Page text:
Imprimatur (novel)

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Imprimatur
Monaldi & Sorti Schriftzug.JPG
Writing of the hardback version of the book Imprimatur by Monaldi & Sorti
AuthorRita Monaldi and Francesco Sorti
Original titleImprimatur
CountryItaly
LanguageItalian
GenreHistorical novel, Mystery
PublisherMondadori (Italy)
Publication date
2002
Published in English
2002
Media typePrint (Paperback)
Pages644
ISBN2702874215 (IT, Mondadori, paperback edition)

Imprimatur is the title of an Italian historical novel, written by Rita Monaldi and Francesco Sorti. It was originally published in Italy in 2002; since when it has been translated into twenty languages, and sold a million copies worldwide.[1] It is the first in a series of books based around the principal character of the 17th century diplomat and spy, Atto Melani.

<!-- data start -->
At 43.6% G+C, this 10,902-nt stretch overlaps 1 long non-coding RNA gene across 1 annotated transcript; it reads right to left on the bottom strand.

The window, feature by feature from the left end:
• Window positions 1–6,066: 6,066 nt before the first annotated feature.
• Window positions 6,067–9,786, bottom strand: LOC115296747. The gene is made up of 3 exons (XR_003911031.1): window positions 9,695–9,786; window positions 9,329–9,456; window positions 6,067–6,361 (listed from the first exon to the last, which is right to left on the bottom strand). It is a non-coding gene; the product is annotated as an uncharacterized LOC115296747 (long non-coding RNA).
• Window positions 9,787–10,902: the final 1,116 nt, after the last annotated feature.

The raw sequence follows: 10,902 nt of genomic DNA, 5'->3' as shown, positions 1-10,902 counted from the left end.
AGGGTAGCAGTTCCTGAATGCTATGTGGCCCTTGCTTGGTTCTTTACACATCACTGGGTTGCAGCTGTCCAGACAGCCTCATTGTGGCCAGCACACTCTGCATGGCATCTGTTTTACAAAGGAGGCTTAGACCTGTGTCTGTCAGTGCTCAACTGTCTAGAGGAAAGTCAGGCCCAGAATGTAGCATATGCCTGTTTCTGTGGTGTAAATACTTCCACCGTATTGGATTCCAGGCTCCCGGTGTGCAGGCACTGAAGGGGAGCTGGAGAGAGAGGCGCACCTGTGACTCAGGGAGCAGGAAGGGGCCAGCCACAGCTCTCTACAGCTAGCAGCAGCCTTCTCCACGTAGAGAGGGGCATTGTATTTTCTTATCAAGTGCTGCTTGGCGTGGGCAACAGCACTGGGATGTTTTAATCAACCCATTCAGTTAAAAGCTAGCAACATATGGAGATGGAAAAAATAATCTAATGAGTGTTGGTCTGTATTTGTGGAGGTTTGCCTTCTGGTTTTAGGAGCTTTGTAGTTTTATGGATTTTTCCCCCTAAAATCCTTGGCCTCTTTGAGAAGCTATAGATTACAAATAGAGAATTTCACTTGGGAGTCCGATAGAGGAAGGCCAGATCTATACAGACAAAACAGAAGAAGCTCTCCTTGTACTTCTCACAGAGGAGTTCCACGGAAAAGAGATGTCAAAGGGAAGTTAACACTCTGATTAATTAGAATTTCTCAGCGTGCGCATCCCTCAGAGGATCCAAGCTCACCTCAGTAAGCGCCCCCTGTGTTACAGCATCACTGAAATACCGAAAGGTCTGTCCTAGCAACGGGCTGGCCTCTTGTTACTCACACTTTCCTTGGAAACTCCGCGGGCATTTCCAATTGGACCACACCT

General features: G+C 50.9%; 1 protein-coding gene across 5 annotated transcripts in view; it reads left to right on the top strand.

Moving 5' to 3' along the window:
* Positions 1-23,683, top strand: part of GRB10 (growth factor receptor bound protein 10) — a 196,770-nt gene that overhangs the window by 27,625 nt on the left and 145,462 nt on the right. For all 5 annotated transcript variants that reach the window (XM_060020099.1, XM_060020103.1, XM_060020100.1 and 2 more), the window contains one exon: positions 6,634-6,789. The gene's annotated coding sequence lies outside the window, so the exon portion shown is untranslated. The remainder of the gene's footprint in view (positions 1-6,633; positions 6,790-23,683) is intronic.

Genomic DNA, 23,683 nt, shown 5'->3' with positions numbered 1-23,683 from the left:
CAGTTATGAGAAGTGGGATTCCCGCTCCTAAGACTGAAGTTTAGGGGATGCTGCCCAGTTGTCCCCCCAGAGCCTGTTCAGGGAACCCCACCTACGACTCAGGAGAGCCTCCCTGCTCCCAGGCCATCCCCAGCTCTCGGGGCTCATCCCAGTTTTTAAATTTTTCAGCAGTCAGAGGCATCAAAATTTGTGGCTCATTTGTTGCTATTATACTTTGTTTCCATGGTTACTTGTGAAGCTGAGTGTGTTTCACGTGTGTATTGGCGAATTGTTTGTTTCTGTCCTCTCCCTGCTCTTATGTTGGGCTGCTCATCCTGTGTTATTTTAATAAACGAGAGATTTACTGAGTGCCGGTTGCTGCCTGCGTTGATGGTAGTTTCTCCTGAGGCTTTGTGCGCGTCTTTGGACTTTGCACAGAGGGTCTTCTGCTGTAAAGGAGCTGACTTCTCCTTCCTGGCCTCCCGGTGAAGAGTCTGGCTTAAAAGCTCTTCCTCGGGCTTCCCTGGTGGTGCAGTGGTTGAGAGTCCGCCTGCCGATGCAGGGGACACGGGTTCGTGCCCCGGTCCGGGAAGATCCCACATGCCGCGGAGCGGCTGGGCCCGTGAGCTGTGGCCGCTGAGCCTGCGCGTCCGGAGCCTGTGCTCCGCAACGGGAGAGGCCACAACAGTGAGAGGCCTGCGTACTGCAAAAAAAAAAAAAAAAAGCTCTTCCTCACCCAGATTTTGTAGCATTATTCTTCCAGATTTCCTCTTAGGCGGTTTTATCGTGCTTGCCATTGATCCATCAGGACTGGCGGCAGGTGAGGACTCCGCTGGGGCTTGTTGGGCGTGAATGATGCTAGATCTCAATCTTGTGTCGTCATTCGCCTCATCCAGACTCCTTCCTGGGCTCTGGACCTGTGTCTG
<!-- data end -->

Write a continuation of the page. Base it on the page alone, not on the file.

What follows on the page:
Plot summary[edit]

The story is set in a Roman inn in the year 1683. Ten guests of varying origin are resident, including a French guitar player, a Tuscan doctor, a Venetian glass artisan, an English refugee, a Neapolitan astrologer posing as an artist, and an enigmatic Jansenist. Everyone is hiding their own secret. When the French nobleman De Mourai dies suddenly, the inn is placed under quarantine because the authorities believe the plague has broken out. One guest, the mysterious abbot Atto Melani, suspects instead that the Frenchman has been poisoned. Together with a young servant (as narrator), he starts to investigate. Together Melani and the servant discover a network of ancient tunnels, once used by early Christians to avoid persecution. They also discover that the other guests of the inn are using the tunnels for their own mysterious reasons. While the scenario unfolds, outside the whole Christian world anxiously awaits the outcome of the Turkish siege at the Battle of Vienna. The Christian military coalition has been assembled under the direction of Pope Innocent XI. If the Christian reinforcements arrive too late, Vienna will fall and Europe will be at the mercy of the Ottomans.